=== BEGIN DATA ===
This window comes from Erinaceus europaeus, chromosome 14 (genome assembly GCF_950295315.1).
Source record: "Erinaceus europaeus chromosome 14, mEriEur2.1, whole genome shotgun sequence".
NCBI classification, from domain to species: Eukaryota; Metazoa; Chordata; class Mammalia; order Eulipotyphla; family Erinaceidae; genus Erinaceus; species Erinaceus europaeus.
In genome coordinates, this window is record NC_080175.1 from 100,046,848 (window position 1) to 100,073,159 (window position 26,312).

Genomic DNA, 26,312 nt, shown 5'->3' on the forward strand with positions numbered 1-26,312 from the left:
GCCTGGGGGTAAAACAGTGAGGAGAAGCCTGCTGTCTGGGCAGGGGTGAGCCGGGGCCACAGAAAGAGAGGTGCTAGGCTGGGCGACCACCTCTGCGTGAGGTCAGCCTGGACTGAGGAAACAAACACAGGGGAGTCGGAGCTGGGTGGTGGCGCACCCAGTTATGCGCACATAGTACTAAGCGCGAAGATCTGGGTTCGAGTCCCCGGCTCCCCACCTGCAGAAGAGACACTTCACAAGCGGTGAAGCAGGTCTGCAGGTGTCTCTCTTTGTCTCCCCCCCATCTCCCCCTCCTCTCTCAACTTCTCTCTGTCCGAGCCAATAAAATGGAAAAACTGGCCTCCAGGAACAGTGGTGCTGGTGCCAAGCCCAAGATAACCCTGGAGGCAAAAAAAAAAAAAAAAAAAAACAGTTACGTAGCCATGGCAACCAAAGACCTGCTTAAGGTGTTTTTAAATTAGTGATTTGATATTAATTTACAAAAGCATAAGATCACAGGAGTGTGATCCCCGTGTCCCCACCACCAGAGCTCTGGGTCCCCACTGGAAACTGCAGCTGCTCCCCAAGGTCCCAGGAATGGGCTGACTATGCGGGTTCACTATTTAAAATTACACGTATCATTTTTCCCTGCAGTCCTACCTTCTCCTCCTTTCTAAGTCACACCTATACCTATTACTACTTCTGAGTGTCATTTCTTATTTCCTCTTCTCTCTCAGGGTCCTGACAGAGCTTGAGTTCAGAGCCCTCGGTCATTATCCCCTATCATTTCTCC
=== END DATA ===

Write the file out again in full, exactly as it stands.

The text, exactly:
This window comes from Erinaceus europaeus, chromosome 14 (genome assembly GCF_950295315.1).
Source record: "Erinaceus europaeus chromosome 14, mEriEur2.1, whole genome shotgun sequence".
NCBI classification, from domain to species: Eukaryota; Metazoa; Chordata; class Mammalia; order Eulipotyphla; family Erinaceidae; genus Erinaceus; species Erinaceus europaeus.
In genome coordinates, this window is record NC_080175.1 from 100,046,848 (window position 1) to 100,073,159 (window position 26,312).

Genomic DNA, 26,312 nt, shown 5'->3' on the forward strand with positions numbered 1-26,312 from the left:
GCCTGGGGGTAAAACAGTGAGGAGAAGCCTGCTGTCTGGGCAGGGGTGAGCCGGGGCCACAGAAAGAGAGGTGCTAGGCTGGGCGACCACCTCTGCGTGAGGTCAGCCTGGACTGAGGAAACAAACACAGGGGAGTCGGAGCTGGGTGGTGGCGCACCCAGTTATGCGCACATAGTACTAAGCGCGAAGATCTGGGTTCGAGTCCCCGGCTCCCCACCTGCAGAAGAGACACTTCACAAGCGGTGAAGCAGGTCTGCAGGTGTCTCTCTTTGTCTCCCCCCCATCTCCCCCTCCTCTCTCAACTTCTCTCTGTCCGAGCCAATAAAATGGAAAAACTGGCCTCCAGGAACAGTGGTGCTGGTGCCAAGCCCAAGATAACCCTGGAGGCAAAAAAAAAAAAAAAAAAAAACAGTTACGTAGCCATGGCAACCAAAGACCTGCTTAAGGTGTTTTTAAATTAGTGATTTGATATTAATTTACAAAAGCATAAGATCACAGGAGTGTGATCCCCGTGTCCCCACCACCAGAGCTCTGGGTCCCCACTGGAAACTGCAGCTGCTCCCCAAGGTCCCAGGAATGGGCTGACTATGCGGGTTCACTATTTAAAATTACACGTATCATTTTTCCCTGCAGTCCTACCTTCTCCTCCTTTCTAAGTCACACCTATACCTATTACTACTTCTGAGTGTCATTTCTTATTTCCTCTTCTCTCTCAGGGTCCTGACAGAGCTTGAGTTCAGAGCCCTCGGTCATTATCCCCTATCATTTCTCC